Conditional likelihood score functions for mixed models in linkage analysis.

Department of Mathematics, Stockholm University, S-106 91 Stockholm, Sweden.
Biostatistics (Impact Factor: 2.24). 05/2005; 6(2):313-32. DOI: 10.1093/biostatistics/kxi012
Source: PubMed

ABSTRACT In this paper, we develop a general strategy for linkage analysis, applicable for arbitrary pedigree structures and genetic models with one major gene, polygenes and shared environmental effects. Extending work of Whittemore (1996), McPeek (1999) and Hossjer (2003d), the efficient score statistic is computed from a conditional likelihood of marker data given phenotypes. The resulting semiparametric linkage analysis is very similar to nonparametric linkage based on affected individuals. The efficient score S depends not only on identical-by-descent sharing and phenotypes, but also on a few parameters chosen by the user. We focus on (1) weak penetrance models, where the major gene has a small effect and (2) rare disease models, where the major gene has a possibly strong effect but the disease causing allele is rare. We illustrate our results for a large class of genetic models with a multivariate Gaussian liability. This class incorporates one major gene, polygenes and shared environmental effects in the liability, and allows e.g. binary, Gaussian, Poisson distributed and life-length phenotypes. A detailed simulation study is conducted for Gaussian phenotypes. The performance of the two optimal score functions S(wpairs) and S(normdom) are investigated. The conclusion is that (i) inclusion of polygenic effects into the score function increases overall performance for a wide range of genetic models and (ii) score functions based on the rare disease assumption are slightly more powerful.

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    ABSTRACT: In this paper we introduce two information criteria in linkage analysis. The setup is a sample of families with unusually high occurrence of a certain inheritable disease. Given phenotypes from all families, the two criteria measure the amount of information inherent in the sample for 1) testing existence of a disease locus harbouring a disease gene somewhere along a chromosome or 2) estimating the position of the disease locus. Both criteria have natural interpretations in terms of effective number of meioses present in the sample. Thereby they generalize classical performance measures directly counting number of informative meioses. Our approach is conditional on observed phenotypes and we assume perfect marker data. We analyze two extreme cases of complete and weak penetrance models in particular detail. Some consequences of our work for sampling of pedigrees are discussed. For instance, a large sibship family with extreme phenotypes is very informative for linkage for weak penetrance models, more informative than a number of small families of the same total size.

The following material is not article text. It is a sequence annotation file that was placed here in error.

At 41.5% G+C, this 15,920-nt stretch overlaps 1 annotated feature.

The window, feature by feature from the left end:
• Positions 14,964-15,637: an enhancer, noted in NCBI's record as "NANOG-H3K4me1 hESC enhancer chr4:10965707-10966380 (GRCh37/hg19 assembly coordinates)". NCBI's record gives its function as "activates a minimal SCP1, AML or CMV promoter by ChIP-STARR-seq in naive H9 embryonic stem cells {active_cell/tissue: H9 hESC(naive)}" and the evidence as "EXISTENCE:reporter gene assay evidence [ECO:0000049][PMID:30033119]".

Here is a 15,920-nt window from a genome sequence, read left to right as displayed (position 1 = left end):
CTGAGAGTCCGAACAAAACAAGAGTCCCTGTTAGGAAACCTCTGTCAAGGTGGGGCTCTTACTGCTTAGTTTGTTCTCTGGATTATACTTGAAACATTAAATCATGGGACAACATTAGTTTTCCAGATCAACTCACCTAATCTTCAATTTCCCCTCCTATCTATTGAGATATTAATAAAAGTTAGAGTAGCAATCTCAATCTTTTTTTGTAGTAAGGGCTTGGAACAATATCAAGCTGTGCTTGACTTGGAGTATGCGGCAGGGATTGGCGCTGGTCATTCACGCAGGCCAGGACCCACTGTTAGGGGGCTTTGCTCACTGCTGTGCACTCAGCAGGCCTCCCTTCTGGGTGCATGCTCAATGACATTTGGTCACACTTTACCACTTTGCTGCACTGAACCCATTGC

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    ABSTRACT: We consider stochastic processes occurring in nonparametric linkage analysis for mapping disease susceptibility genes in the human genome. Under the null hypothesis that no disease gene is located in the chromosomal region of interest, we prove that the linkage process Z converges weakly to a mixture of Ornstein-Uhlenbeck processes as the number of families N tends to infinity. Under a sequence of contiguous alternatives, we prove weak convergence towards the same Gaussian process with a deterministic non-zero mean function added to it. The results are applied to power calculations for chromosome- and genome-wide scans, and are valid for arbitrary family structures. Our main tool is the inheritance vector process v, which is a stationary and continuous-time Markov process with state space the set of binary vectors w of given length. Certain score functions are expanded as a linear combination of an orthonormal system of basis functions which are eigenvectors of the intensity matrix of v.
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